It was raining in Ravenna, but that didn’t affect the main attractions in town, an incredible collection of UNESCO World Heritage protected mosaics in several chapels and churches.
I wonder why it is that almost everywhere in Northern Italy they have churches and museums with medieval paintings, except in Ravenna? And why is it that in Ravenna, unlike everywhere else in Italy, they have mosaics? Perhaps this is because Ravenna is steeped in Roman and Byzantine history of the 5th to 8th century, older than most other Northern Italian cities. The time that mosaics were the decorative artform of churches, preceding the frescoes of Medieval times.
We thought to take it easy, and take two full days for Ravenna. Which was perhaps too much, especially because it has been raining both of those days, and then Ravenna is not particularly pretty. On the other hand, it was weekend, and weekends are, despite the absence of foreign tourists, still pretty busy in Italy, with lots of locals flooding to the sites. Which becomes an issue because of the limitation to visitor numbers in the many places that support the mosaics, so we had to book for almost each and every place.
There are five tourist sites on a combination ticket, which we divided over the two days. And yes, they are spectacular, not for nothing all UNESCO World Heritage Sites. Almost opposite our hotel is the Basilica de Sant’Apollinare Nuevo, with its characteristic round tower. Inside, the large nave is flanked on both sides by pillars, above which an array of virgins on one side and of martyrs on the other, all done with painstakingly small mosaic stones. Even some of the window decoration is done in mosaics. The next two sites we visit are the Capella di Sant’Andrea, which is inside the Archbishop’s museum, and the Battistero – the Baptistry – Neoniano, another tiny chapel. Both of them decorated all over with fabulous mosaics.
The Basilica di San Vitale and the nearby Mausoleum of Galla Placidia we kept for the next day. Even without the mosaics the Basilica is already pretty spectacular, with its marble on the sides and its intricate floor patterns. But the choir area, very high and decorated with, once more, great, and brightly coloured, mosaics, adds the icing on the cake. The Mausoleum, built for the half-sister of Roman Emperor Honorius around 425 AD, contains the oldest mosaics in Ravenna, much quieter because of its predominantly dark-blue colour, sublimely lit with the light that comes through alabaster windows.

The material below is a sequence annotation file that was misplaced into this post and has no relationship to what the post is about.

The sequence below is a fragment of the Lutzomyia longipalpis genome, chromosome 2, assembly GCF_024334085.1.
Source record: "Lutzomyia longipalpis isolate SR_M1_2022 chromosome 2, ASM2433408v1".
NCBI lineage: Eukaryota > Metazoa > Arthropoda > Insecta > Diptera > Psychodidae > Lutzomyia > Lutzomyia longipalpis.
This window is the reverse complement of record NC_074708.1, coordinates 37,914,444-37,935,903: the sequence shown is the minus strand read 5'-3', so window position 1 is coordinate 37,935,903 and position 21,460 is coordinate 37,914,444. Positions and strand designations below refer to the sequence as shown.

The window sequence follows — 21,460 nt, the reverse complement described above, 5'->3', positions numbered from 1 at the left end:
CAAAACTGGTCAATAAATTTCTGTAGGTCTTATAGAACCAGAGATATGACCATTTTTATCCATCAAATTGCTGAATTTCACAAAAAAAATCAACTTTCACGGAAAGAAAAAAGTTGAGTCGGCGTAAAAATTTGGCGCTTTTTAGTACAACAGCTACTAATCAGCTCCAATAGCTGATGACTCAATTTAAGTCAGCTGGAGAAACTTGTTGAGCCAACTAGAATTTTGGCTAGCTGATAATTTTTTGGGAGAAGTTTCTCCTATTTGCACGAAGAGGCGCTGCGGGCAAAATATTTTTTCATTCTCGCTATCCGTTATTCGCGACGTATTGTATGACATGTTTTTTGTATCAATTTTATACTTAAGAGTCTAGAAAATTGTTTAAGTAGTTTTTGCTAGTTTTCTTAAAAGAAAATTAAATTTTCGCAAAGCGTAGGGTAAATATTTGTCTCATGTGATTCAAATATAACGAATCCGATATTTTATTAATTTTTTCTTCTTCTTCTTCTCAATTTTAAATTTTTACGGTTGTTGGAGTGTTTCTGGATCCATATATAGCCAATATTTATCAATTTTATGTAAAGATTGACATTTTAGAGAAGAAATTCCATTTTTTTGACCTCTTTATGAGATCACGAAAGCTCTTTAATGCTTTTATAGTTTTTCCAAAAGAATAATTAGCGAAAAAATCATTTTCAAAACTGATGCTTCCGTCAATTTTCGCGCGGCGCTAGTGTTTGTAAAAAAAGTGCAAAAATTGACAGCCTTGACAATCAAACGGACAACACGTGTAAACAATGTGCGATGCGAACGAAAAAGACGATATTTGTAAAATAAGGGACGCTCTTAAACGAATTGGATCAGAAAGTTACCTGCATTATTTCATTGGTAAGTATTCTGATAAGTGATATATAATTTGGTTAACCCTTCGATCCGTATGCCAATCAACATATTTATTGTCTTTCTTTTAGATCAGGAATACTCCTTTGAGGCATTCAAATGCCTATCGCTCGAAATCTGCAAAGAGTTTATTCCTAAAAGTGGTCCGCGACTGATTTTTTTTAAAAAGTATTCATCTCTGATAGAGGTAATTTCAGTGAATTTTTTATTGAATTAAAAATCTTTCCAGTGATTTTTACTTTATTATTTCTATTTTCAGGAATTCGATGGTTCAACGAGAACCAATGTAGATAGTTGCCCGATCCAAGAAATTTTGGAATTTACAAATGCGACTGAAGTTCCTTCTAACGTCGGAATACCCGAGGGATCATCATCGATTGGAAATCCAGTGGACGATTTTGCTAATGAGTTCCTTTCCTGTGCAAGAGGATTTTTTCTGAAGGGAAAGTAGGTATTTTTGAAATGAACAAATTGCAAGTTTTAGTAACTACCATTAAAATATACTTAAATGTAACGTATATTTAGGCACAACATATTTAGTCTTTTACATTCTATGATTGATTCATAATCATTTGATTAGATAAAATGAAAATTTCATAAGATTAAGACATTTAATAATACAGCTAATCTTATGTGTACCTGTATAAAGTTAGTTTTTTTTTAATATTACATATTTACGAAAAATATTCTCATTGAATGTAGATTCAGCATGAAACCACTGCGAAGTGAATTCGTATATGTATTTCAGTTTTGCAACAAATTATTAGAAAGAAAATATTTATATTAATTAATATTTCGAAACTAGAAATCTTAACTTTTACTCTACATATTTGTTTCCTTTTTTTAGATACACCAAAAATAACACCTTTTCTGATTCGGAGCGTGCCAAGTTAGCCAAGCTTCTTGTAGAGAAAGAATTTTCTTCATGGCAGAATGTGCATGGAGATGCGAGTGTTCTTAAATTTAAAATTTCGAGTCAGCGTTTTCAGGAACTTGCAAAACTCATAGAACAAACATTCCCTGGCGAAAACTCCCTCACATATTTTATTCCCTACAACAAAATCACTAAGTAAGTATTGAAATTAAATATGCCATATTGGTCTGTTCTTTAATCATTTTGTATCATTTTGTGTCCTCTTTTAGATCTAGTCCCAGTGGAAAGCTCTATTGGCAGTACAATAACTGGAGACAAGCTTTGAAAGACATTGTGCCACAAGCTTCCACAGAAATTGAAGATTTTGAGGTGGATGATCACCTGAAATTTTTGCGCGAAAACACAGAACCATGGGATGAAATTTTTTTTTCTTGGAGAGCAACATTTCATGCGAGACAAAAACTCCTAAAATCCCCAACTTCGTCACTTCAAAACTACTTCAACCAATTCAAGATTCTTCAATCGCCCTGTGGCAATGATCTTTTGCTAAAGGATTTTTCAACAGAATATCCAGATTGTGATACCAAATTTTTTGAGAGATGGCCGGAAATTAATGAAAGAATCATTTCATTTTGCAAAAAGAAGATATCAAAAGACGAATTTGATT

A sixth site, Battistero degli Ariani, also Unesco-recognised, is free, but not part of the ticket. So there is nobody when we get there, after having negotiated our way through the sodding rain. Have we booked? No we haven’t, but the chapel is entirely empty. Ah, no, but we have to book, otherwise we are not allowed in. Can we then book, here and now? Ah, no, this needs to be done via Internet. But there is nobody inside! It takes five minutes arguing before, finally, the supervisor sees the light, and lets us in. And in another five minutes, of course, we have seen the mosaics; it is, after all, a very small chapel.
A few more mosaics are distributed across other sites, one popular one are the mosaics in San Francesco church, which are underwater, for no apparent reason. And another one, also less popular, is showing the floor mosaics of an old Roman villa, which looks very much like a carpet – and is thus called Domus dei Tappeti di Pietra.
Oh, and outside town is another basilica, more mosaics, the Basilica di Sant’Apollonia in Classe – Classe being the now completely silted-up port of Ravenna. Big building once again, but here the mosaics are mostly limited to the dome above the choir, set against a mainly green background. Like almost all of the mosaics, these, too, are depicting religious scenes – some sheep depicting the apostles, others depicting believers listening to the preaching of Saint Apollonius.
And that it is. Nothing else in Ravenna that we found interesting enough to spend much time on. No culinary highlights either, or it must be the Chinese restaurant we found – finally one evening no pasta, pizza or pomodori. Luckily, we had booked ourselves a comfortable hotel, this time, where it was good staying whilst it rained outside. And the opportunity to update this blog.
Next: an excursion to San Marino.